An unusual tree here and not showy. The smooth pinnate leaves are about 8 inches long with seven leaflets, some fuzz on the midrib, and flowers with four petals. See a specimen east of Memorial Church behind Building 50 (removed Autumn 2011), near the southeast corner of Roth Way and the Oval growing in the drainage ditch, and in Palo Alto at the house at 1102 Channing Avenue, the first street tree around the corner on Harriet Street.

Name derivation: Classical Latin name for ash | Latin name for the mountain ash


Fraxinus uhdei. SHAMEL ASH. Mexico

This is a large timber tree from Mexico and, as with the Chinese elm and other deciduous trees grown in mild climates, may not drop its leaves in the fall. At Stanford in spring there is a conspicuous difference between the fully leaved Shamel ashes and the burgeoning Modesto ashes. Later in the summer it may be hard for a casual observer to distinguish our two most common ashes. Shamel ash leaflets are generally more numerous (five to nine as against three to five), a darker green and longer (4 inches as against 3). The leaf margins are also different.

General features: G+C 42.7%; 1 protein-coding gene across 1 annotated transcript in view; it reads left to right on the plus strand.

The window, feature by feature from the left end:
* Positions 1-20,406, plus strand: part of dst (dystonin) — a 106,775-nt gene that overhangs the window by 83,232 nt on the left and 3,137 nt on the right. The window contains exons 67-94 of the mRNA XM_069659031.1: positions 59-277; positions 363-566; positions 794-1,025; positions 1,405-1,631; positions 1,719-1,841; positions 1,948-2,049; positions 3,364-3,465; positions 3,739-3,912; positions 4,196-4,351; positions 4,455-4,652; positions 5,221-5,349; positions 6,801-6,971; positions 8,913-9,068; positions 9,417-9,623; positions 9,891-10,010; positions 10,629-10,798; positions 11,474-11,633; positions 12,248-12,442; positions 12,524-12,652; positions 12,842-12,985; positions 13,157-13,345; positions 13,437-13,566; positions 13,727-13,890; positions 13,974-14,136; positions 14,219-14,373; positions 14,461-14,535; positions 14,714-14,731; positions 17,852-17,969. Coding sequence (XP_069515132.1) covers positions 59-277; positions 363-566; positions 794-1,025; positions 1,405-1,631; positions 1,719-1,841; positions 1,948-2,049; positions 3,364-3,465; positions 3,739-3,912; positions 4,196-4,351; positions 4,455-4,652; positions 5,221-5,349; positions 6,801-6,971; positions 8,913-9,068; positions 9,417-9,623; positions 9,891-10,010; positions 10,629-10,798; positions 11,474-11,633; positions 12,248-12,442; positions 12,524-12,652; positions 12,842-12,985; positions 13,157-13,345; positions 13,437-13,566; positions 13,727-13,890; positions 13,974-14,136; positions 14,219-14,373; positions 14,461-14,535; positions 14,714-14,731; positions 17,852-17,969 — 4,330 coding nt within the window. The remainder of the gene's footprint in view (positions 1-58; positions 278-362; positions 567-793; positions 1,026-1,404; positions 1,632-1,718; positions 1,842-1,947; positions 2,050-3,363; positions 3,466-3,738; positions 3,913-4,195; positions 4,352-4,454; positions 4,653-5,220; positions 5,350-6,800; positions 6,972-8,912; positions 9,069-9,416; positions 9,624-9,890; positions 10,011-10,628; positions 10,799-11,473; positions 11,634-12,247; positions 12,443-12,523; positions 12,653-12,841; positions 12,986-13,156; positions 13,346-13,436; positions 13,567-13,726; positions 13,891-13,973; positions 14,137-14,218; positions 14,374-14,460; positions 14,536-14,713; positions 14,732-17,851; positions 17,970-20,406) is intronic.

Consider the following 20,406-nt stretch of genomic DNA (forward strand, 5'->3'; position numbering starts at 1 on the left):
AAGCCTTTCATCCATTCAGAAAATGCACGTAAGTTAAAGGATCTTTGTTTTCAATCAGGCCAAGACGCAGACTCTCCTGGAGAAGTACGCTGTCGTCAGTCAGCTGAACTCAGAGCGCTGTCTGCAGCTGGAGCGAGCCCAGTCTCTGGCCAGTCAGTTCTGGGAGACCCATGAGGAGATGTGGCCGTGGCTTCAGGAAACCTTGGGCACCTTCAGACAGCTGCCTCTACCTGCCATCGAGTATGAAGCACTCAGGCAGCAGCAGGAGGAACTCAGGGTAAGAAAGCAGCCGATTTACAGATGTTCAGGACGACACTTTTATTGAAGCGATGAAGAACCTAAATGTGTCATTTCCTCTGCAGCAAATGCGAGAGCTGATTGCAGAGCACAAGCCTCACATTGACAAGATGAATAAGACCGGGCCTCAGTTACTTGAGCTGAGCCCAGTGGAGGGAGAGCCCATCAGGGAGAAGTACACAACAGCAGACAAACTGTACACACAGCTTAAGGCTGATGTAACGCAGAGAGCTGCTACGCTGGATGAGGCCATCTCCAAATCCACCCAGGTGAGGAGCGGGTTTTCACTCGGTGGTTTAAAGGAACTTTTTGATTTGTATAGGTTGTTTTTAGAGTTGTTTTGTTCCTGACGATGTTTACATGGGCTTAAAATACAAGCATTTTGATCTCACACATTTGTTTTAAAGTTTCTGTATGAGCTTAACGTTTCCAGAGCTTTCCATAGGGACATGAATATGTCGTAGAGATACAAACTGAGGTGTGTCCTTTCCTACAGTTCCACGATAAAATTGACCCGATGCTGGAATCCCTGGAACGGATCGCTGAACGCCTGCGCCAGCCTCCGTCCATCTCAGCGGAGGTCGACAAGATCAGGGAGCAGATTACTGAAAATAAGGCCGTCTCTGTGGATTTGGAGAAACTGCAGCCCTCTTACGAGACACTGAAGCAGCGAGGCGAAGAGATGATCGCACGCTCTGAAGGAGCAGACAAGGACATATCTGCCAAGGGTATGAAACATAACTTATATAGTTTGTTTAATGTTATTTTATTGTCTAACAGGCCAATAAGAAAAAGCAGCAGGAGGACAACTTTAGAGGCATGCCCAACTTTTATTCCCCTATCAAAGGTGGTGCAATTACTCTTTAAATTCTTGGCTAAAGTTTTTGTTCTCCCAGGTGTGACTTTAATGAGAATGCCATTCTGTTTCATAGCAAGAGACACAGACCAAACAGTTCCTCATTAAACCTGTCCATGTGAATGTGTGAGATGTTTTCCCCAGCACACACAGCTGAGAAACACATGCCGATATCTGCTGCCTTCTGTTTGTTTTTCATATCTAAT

There are eight large Shamel ash in front of the Bookstore, three of which are male trees (the two on the west and the one closest to the Post Office). On the females, samaras about an inch long will be found hanging inconspicuously in the foliage in spring. By October several of the female trees are heavy with brown fruit and few leaves, and by November there is voluminous but inoffensive litter. The presence of both male and female trees tells us we are not dealing with a cloned variety, as with Fraxinus velutina ‘Modesto’. The Shamel ash was introduced in Riverside by Dr. Archie Shamel about 1925. In Palo Alto, an old giant is at 1636 Edgewood Drive at the corner of Patricia Lane

Name derivation: Classical Latin name for ash | honors Carl Uhde, German plant collector who explored eastern Mexico 1844-1848.